After performing a combination of concentric and eccentric muscle actions, terminate each exercise at the point where the concentric phase of the exercise is becoming difficult, if not impossible, while maintaining good form. There is very little evidence to suggest that going beyond this level of intensity [...] will further enhance muscular strength, hypertrophy, power, or endurance.

                          Allow enough time between exercises to perform the next exercise in proper form. There is very little evidence to suggest that different rest periods between sets or exercises will significantly affect the gains in muscular strength, hypertrophy, power, or endurance.

                          Depending on individual recovery and response, choose a frequency of 2-3 times/week to stimulate each targeted muscle group. One session a week has been shown to be just as effective as 2-3 times/week for some muscle groups. There is very little evidence to suggest that training a muscle more than 2-3 times/week or that split routines will produce greater gains in muscular strength, hypertrophy, power, or endurance.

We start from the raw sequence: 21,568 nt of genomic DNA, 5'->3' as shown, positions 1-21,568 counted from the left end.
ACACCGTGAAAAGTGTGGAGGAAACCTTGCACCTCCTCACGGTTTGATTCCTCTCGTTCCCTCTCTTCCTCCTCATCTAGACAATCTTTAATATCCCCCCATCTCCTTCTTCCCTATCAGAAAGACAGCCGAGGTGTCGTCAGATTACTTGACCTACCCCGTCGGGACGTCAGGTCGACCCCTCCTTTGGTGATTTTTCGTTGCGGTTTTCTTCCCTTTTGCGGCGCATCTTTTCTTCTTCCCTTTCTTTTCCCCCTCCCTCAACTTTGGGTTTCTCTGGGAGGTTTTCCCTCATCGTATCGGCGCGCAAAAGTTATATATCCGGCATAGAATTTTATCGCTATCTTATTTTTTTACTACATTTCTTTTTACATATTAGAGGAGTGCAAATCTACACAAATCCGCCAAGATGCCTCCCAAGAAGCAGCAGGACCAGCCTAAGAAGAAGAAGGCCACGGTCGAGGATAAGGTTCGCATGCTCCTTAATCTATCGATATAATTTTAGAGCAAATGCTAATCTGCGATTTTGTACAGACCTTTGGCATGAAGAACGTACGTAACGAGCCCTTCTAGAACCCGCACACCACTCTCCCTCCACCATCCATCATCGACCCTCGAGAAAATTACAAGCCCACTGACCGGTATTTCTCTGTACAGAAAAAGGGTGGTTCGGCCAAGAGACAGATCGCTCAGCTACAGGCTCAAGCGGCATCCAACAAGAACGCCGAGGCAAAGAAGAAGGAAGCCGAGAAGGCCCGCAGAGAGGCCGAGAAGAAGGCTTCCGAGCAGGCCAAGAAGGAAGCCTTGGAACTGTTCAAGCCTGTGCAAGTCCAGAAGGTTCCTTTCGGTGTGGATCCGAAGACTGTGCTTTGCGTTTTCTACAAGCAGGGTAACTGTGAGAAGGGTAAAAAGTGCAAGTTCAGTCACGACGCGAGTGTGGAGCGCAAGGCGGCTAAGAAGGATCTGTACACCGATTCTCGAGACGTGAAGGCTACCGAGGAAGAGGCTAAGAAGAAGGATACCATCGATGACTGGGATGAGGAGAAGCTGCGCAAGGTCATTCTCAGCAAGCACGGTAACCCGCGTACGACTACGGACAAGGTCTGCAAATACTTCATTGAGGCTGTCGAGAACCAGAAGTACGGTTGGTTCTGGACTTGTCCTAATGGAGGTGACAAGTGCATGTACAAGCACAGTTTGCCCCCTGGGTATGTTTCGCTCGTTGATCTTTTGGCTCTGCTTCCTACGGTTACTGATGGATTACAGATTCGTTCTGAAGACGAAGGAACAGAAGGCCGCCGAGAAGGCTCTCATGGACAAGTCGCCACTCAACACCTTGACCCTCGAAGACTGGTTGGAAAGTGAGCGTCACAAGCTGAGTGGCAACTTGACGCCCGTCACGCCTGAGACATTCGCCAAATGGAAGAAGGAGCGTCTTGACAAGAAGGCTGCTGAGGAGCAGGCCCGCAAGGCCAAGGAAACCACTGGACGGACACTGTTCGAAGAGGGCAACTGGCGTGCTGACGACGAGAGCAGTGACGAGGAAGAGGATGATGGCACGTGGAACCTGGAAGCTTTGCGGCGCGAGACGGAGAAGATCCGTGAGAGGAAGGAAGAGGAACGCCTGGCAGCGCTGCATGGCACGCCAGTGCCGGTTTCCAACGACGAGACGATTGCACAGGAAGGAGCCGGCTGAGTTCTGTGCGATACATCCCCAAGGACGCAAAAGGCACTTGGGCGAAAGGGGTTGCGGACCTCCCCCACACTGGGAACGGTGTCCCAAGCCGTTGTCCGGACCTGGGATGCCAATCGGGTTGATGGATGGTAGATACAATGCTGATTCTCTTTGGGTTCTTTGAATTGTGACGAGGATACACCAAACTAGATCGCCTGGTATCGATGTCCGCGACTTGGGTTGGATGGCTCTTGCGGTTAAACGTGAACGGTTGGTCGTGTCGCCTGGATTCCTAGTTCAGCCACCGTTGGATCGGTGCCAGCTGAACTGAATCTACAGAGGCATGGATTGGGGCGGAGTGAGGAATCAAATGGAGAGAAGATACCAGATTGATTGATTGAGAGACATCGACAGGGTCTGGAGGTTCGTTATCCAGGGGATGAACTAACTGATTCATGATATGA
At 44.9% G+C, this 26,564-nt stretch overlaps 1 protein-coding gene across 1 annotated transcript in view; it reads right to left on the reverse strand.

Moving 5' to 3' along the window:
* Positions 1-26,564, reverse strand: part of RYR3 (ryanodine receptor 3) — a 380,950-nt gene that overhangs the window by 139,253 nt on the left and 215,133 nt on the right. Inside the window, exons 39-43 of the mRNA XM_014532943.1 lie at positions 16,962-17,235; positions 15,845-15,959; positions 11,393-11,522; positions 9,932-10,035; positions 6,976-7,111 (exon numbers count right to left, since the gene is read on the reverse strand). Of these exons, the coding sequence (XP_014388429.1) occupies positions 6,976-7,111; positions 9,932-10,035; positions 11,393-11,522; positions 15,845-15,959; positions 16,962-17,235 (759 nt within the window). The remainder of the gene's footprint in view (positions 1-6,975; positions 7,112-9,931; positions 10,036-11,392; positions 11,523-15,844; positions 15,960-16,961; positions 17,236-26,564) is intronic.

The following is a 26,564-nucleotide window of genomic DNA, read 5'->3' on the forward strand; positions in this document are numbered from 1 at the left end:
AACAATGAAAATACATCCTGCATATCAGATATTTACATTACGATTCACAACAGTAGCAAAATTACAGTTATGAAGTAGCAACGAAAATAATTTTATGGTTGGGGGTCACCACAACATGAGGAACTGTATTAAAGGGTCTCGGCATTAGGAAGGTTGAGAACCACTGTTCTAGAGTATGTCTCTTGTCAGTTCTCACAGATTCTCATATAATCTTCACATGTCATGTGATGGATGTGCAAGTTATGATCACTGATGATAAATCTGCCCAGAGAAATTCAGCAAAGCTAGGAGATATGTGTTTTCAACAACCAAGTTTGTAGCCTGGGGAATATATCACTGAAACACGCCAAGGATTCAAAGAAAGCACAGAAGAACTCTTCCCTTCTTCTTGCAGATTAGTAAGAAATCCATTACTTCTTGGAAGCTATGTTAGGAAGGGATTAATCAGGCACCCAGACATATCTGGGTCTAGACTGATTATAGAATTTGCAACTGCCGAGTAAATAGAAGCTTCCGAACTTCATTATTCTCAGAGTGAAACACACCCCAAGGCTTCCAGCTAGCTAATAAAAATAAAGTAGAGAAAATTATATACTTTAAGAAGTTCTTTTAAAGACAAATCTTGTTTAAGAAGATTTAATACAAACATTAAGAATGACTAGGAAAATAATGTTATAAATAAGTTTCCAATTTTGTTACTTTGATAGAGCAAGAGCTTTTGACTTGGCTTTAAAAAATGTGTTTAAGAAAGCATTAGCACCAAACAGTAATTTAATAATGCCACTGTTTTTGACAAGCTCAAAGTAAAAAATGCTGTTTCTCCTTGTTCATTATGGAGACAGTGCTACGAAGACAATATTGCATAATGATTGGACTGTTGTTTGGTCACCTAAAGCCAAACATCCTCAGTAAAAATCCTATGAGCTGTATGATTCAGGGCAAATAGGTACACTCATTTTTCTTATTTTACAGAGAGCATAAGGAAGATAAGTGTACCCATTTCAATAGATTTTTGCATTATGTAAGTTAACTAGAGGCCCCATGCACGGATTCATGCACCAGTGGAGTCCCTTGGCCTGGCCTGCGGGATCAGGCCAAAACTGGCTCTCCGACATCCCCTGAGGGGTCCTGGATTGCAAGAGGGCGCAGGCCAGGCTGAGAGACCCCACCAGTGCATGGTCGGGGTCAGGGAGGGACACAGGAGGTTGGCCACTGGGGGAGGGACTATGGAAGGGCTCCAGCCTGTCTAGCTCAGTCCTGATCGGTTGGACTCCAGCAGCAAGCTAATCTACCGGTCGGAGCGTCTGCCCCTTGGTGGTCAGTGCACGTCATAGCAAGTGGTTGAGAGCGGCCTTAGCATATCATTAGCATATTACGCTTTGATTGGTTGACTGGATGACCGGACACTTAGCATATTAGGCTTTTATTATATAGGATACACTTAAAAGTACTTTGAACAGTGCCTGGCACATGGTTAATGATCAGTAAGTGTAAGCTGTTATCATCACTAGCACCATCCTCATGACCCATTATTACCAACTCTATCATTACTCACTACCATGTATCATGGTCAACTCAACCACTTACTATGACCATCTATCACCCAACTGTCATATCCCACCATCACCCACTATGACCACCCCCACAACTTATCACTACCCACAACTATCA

"
                          Full study:
                          http://www.goldmedalsquared.com/docu...Myths_2002.pdf

                          Comment


                          • Hi Everyone!

                            Here are the stats on my second round of potatoes. Please note that no attempt was made to actively restrict calories, I just fixed my plate on top of my food scale and then tallied up the results at the end of the day. All food was measured to the gram. Always ate to satiety. On the last 3 days I had dinner in the style of the "Mary's Mini" McDougall diet - with added veggies, no fats. I've attached a pic of what this dinner was like

                            December 10 - 138 pounds
                            Calories consumed: 845
                            Calories Burned: 1768

                            December 11 - 136.2 pounds
                            Calories consumed: 783.7
                            Calories Burned: 1954

                            December 12 - 135.8 pounds
                            Calories consumed: 618.5
                            Calories Burned: 1923

                            December 13 - 135.6 pounds
                            Calories consumed: 676.2
                            Calories Burned: 1765

                            December 14 - 135 pounds
                            Calories consumed: 909
                            Calories Burned: 2018

                            December 15 - 135 pounds
                            Calories consumed: 919
                            Calories Burned: 1719

                            December 16 - 135.8 pounds
                            Calories consumed: 960
                            Calories Burned: 2369

                            December 17 - 136.8 pounds